Despite the continuing wintery conditions we had a totally fabulous day today around Lake Garda. At last the fog lifted enough for us to espy the towns and villages on the opposite side of the shore and the snowy slopes of Monte Baldo. Discovering that mooning around the lake shoreline was only a fraction of the picture in this enchanting part of Italy we ventured into the mountains and, in particular, the regional park. An untarred, but not too puddly road, took us to near San Michele hermitage where we climbed to a place guaranteed to protect one from worldly temptations by its splendid isolation. San Michele dates from the 15th century and once housed a hermit or two. Incredible pink hellebores and tiny winter campanule made us believe that spring would indeed return. The views from the place were cosmic, casting across still snowy mountains, savage ravines and ebullient streams. We wondered at the life of the hermit loners so many hundreds of years ago and felt that their experience was still something valuable and good to know about in this tainted age.
A descent into wide alpine meadows took us to a local agricultural centre where we were able to buy some products from this region. Fresh cow milk and yogurt and a deliciously savoury cheese re-awakened our taste buds. The road continued through perfumed Scots pines woods before precipitously descending again to the lakeside.
Yet there was still time to visit another “”eremo”, that of Montecastello. I would be glad to die in peace after having seen this place poised in a fantasy world between sky, mountain and water with its ethereal views transporting one to a world beyond this world: climbing past the little chapels, each one dedicated to an episode of Christ’s life we reached the top in our little cinquina – on Good Friday of all days.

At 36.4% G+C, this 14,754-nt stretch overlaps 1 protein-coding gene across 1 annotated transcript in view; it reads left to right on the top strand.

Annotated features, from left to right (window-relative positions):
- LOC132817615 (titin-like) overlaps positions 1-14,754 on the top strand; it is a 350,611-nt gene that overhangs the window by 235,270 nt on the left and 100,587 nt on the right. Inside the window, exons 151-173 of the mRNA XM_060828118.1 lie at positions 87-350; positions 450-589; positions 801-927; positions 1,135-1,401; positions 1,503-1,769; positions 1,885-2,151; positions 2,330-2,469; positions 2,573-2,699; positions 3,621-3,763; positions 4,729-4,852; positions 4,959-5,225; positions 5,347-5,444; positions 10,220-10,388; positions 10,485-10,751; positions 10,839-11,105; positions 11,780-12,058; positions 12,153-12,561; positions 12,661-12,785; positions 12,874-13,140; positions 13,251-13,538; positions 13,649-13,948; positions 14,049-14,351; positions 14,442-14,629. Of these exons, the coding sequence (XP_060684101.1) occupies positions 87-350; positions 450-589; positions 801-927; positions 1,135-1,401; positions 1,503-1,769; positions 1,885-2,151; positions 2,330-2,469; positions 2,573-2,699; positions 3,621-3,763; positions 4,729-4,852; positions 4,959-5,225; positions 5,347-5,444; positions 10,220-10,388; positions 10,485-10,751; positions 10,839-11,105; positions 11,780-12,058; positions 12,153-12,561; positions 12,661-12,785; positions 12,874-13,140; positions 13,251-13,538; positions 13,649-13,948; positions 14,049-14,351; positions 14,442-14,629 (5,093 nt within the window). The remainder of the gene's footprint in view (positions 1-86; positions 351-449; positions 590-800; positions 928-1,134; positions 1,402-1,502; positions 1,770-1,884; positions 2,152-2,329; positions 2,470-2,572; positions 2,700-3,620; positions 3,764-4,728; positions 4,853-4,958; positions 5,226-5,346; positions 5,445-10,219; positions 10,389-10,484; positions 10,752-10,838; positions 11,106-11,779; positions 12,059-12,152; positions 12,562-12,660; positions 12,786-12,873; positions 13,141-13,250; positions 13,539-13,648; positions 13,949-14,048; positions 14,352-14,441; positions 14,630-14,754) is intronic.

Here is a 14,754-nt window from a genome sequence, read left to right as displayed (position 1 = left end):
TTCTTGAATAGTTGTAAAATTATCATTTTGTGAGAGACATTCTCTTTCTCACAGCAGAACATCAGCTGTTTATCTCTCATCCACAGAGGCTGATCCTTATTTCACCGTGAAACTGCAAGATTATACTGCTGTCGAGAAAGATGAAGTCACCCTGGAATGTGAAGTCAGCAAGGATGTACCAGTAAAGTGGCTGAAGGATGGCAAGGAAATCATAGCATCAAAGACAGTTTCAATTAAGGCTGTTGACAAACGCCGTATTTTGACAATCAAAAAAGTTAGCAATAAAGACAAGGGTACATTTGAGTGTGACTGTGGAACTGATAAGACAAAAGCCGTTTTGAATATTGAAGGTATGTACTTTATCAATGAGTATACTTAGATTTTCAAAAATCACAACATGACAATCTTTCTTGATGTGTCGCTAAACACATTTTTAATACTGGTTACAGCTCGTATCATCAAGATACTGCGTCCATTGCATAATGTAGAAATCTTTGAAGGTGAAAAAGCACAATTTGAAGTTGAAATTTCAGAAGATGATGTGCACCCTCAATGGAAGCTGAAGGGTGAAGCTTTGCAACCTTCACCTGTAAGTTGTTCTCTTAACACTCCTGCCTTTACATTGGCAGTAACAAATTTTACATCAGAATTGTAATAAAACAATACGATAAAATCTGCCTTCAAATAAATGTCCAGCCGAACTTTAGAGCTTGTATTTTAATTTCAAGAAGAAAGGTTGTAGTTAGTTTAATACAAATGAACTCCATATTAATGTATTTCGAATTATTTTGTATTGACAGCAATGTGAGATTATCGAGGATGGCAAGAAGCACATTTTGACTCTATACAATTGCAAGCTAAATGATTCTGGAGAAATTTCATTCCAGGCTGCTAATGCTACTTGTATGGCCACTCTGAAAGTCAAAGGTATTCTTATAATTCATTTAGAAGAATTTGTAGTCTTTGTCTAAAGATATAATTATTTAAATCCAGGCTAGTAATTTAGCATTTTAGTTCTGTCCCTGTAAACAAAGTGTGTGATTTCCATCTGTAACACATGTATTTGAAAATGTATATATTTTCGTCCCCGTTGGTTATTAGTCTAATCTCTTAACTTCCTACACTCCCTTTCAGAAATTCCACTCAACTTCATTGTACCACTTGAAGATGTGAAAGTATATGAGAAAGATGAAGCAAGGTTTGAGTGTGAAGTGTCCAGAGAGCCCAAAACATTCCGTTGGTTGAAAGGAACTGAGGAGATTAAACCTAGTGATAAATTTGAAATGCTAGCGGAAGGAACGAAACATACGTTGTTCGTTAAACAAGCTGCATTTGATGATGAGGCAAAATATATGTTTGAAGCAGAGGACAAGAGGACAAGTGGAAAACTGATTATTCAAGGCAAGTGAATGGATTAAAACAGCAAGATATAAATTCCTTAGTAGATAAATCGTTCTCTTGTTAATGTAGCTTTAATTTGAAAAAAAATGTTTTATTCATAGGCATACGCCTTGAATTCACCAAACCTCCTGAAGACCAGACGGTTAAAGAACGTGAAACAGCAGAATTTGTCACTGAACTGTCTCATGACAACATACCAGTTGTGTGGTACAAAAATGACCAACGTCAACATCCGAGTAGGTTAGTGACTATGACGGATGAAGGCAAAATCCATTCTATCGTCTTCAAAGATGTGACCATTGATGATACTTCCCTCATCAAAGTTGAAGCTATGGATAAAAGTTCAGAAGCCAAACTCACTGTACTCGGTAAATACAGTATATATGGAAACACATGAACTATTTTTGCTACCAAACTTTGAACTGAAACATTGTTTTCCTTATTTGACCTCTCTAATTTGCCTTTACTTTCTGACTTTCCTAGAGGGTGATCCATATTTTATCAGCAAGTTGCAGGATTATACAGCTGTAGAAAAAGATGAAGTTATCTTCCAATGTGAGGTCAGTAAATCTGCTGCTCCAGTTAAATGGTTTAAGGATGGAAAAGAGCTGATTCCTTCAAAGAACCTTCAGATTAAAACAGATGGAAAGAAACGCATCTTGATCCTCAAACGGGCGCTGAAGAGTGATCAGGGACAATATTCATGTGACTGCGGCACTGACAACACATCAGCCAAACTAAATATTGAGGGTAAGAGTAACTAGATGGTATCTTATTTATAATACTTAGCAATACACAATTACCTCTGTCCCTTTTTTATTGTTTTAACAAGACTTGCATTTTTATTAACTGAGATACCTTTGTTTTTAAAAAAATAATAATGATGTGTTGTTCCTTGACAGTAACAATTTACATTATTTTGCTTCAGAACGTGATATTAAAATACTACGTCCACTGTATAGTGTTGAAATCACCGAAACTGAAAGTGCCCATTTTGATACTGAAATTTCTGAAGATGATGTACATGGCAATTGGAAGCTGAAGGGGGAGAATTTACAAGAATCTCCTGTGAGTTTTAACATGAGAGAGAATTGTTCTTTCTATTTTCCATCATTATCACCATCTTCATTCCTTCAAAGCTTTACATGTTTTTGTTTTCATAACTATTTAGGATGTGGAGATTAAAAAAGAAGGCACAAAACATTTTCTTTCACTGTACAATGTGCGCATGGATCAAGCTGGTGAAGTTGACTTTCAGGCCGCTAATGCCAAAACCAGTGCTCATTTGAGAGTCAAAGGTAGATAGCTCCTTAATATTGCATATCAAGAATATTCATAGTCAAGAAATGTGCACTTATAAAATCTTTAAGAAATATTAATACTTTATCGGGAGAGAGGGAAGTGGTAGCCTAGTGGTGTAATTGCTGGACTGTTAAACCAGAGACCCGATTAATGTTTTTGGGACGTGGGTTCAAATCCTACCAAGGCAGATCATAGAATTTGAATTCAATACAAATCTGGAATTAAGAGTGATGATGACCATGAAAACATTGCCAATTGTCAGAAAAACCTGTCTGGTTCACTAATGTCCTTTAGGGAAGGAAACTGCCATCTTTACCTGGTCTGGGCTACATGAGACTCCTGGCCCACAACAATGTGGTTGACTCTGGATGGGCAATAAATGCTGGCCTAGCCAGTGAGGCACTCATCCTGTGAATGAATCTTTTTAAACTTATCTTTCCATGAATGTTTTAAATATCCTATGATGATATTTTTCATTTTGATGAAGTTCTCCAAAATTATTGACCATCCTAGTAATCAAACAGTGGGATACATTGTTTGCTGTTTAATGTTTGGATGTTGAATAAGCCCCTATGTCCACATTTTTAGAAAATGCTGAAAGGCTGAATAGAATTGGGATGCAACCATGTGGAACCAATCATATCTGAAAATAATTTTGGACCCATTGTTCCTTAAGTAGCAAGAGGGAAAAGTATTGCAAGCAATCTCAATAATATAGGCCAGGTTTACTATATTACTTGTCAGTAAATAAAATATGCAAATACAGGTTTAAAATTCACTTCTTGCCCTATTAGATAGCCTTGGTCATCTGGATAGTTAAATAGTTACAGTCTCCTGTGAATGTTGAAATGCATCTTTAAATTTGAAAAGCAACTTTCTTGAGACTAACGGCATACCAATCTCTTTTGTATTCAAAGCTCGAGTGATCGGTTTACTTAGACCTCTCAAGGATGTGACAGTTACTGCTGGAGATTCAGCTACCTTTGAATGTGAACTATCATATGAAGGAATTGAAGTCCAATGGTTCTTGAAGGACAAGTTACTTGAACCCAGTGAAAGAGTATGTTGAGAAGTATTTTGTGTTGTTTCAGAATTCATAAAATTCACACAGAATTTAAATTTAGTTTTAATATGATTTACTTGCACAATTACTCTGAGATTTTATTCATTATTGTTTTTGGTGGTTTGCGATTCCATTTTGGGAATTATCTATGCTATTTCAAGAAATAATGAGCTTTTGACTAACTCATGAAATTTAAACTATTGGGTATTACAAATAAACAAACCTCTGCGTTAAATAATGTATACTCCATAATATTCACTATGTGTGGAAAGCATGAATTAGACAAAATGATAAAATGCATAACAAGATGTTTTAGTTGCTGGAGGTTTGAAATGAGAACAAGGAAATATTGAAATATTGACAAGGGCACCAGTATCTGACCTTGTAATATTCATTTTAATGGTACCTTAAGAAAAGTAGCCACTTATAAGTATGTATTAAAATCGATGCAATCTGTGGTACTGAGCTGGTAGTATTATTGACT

Yes, it was cold but we had the whole area to ourselves freed from the hoards of marauding tourists (mainly of the teutonic race) which invade the lake area during the hot months. Gladly we sacrificed the climate beloved of the likes of Goethe (who wrote “I could have already been in Verona this evening, but I was close to a magnificent product of nature, a splendid spectacle, Lake Garda. I did not want to miss it, and I was repaid for my detour.” ) and DH Lawrence (“It was all clear and overwhelming, a platform hung in the light. Just below where the confused, tiled roofs of the village, and beyond them the pale blue water, down below; and opposite, opposite my face and breast, clear, luminous snow of the mountain across the lake”) for the freedom of the empty roads and few “turisti”
Lake Garda is not just about the waters of this charmed valley but of its wondrous frame – the precipitous (and sometimes calamitous) mountains surrounding it and the little humble villages dotting the higher slopes from which the most magical views of lago Benaco ever may be had.